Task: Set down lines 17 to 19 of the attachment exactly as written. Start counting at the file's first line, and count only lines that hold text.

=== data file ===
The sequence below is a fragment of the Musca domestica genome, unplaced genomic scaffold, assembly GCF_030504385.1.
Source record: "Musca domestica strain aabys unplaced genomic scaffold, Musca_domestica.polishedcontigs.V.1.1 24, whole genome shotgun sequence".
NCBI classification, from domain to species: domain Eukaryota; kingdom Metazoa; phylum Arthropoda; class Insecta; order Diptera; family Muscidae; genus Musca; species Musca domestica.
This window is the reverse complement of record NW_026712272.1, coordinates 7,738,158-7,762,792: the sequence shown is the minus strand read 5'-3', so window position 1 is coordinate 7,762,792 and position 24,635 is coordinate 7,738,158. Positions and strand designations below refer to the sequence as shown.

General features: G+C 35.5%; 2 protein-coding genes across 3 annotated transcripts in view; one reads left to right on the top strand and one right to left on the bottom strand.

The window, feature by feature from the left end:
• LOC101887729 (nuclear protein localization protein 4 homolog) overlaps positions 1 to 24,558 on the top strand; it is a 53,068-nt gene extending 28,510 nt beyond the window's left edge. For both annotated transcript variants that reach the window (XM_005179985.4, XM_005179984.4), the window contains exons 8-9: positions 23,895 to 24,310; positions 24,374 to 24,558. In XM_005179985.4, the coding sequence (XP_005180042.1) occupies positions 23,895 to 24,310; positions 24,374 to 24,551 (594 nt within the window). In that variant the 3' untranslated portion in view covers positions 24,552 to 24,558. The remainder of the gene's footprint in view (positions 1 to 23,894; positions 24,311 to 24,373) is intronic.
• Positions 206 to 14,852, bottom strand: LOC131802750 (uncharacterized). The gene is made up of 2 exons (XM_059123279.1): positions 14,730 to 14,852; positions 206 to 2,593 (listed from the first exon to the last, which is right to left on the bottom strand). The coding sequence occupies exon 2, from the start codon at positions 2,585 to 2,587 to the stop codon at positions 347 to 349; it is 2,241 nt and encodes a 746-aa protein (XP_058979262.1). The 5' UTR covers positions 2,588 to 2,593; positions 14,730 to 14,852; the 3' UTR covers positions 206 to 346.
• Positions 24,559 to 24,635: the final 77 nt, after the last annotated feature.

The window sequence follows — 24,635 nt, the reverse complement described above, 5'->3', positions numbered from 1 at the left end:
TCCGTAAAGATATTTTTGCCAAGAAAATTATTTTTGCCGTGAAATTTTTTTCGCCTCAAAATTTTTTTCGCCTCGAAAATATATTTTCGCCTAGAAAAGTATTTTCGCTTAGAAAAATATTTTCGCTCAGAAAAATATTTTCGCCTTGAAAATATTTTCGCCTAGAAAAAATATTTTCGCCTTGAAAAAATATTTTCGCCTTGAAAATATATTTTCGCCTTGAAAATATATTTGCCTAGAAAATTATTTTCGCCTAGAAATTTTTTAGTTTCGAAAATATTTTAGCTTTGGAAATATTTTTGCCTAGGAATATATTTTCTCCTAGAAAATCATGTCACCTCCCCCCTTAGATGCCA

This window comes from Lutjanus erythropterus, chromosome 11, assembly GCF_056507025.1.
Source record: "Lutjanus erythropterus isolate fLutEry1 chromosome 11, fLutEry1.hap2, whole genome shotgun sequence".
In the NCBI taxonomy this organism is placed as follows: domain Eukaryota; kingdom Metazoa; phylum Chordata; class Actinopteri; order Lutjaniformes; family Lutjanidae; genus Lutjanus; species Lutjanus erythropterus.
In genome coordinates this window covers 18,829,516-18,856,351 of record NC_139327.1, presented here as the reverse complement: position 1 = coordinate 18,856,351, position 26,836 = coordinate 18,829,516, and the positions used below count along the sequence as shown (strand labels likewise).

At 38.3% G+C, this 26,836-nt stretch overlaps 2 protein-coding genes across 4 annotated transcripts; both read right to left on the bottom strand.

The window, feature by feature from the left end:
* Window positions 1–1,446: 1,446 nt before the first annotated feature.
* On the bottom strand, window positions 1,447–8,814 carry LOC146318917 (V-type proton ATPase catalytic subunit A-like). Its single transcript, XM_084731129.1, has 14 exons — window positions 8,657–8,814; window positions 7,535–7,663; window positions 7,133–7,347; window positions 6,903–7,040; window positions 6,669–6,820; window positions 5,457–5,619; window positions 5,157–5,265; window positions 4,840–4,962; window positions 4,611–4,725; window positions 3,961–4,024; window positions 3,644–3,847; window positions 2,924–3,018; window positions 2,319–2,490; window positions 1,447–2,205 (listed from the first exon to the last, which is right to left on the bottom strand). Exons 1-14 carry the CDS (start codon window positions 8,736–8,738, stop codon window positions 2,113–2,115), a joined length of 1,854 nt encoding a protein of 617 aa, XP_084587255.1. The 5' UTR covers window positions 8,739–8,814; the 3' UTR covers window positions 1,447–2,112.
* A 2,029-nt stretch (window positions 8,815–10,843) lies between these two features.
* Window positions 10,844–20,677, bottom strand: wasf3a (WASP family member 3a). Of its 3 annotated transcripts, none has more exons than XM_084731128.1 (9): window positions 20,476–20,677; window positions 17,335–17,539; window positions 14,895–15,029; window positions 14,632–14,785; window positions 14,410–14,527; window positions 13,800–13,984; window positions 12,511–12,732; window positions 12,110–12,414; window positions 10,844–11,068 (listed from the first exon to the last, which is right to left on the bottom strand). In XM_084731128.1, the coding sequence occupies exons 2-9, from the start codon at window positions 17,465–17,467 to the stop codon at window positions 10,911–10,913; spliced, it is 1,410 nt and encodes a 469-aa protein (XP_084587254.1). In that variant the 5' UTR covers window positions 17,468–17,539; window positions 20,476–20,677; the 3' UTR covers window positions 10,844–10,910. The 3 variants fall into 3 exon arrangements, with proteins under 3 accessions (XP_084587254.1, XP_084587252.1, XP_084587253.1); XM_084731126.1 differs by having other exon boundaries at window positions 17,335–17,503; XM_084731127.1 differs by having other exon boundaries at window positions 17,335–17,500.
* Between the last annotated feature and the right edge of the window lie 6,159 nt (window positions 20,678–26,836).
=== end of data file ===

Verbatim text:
The window, feature by feature from the left end:
* Window positions 1–1,446: 1,446 nt before the first annotated feature.
* On the bottom strand, window positions 1,447–8,814 carry LOC146318917 (V-type proton ATPase catalytic subunit A-like). Its single transcript, XM_084731129.1, has 14 exons — window positions 8,657–8,814; window positions 7,535–7,663; window positions 7,133–7,347; window positions 6,903–7,040; window positions 6,669–6,820; window positions 5,457–5,619; window positions 5,157–5,265; window positions 4,840–4,962; window positions 4,611–4,725; window positions 3,961–4,024; window positions 3,644–3,847; window positions 2,924–3,018; window positions 2,319–2,490; window positions 1,447–2,205 (listed from the first exon to the last, which is right to left on the bottom strand). Exons 1-14 carry the CDS (start codon window positions 8,736–8,738, stop codon window positions 2,113–2,115), a joined length of 1,854 nt encoding a protein of 617 aa, XP_084587255.1. The 5' UTR covers window positions 8,739–8,814; the 3' UTR covers window positions 1,447–2,112.